Blast From the Past
I had wondered how Ray Evernham had gotten the UAW to sponsor his cars back when he owned the team and how the UAW was able to sponsor races. This seems to answer the question of where the actual sponsor money came from. This is from the Mackinac Archives:
“The UAW also operates joint funds with each of the Big Three automakers for the retraining of laid-off workers. The funds were set up in the early 1980’s, when recession and foreign competition led to large-scale layoffs, then expanded tremendously when the automakers recovered and prospered.
The joint funds have made questionable expenditures such as sponsoring NASCAR racers Bill Elliott and Casey Atwood (sponsorship of a NASCAR racer cost between $8 million and $16 million annually) and two NASCAR races, the UAW-GM Quality 500 and the UAW Daimler/Chrysler 400. The autoworkers union also teamed up with Daimler/Chrysler to put on a “Hollywood Showcase” at the 2000 Democratic Convention. A UAW-Ford conference in Las Vegas reportedly drew 3,000 delegates and guests.”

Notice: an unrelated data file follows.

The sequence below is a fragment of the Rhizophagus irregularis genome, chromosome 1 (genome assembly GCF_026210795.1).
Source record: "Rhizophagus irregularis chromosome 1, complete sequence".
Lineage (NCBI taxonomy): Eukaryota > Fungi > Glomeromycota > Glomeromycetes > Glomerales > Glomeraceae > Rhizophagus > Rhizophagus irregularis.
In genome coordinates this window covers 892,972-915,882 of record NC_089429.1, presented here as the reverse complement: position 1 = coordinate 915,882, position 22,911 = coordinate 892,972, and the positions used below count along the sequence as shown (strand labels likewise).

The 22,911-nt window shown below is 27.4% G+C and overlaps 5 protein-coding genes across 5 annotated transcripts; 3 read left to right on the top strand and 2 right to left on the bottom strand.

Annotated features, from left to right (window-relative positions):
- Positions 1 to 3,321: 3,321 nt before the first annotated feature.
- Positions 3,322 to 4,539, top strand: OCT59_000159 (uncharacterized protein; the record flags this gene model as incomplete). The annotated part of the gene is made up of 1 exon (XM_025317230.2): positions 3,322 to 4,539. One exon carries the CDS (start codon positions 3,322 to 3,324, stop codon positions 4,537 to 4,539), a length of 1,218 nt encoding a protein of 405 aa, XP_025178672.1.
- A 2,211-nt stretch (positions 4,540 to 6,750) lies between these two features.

And who was and still is the marketing company for Dodge? Why none other than the one owned by Faux King Brian. Talk about some folks not doing any due diligence on this sponsorship. Daimler/Chrysler missed it as Evernham was the flagship Dodge team at the time, Faux King Brian’s marketing company missed it as Dodge‘s marketing company, Ray Evernham missed it, and NA$CAR missed it on the team and race sponsorships.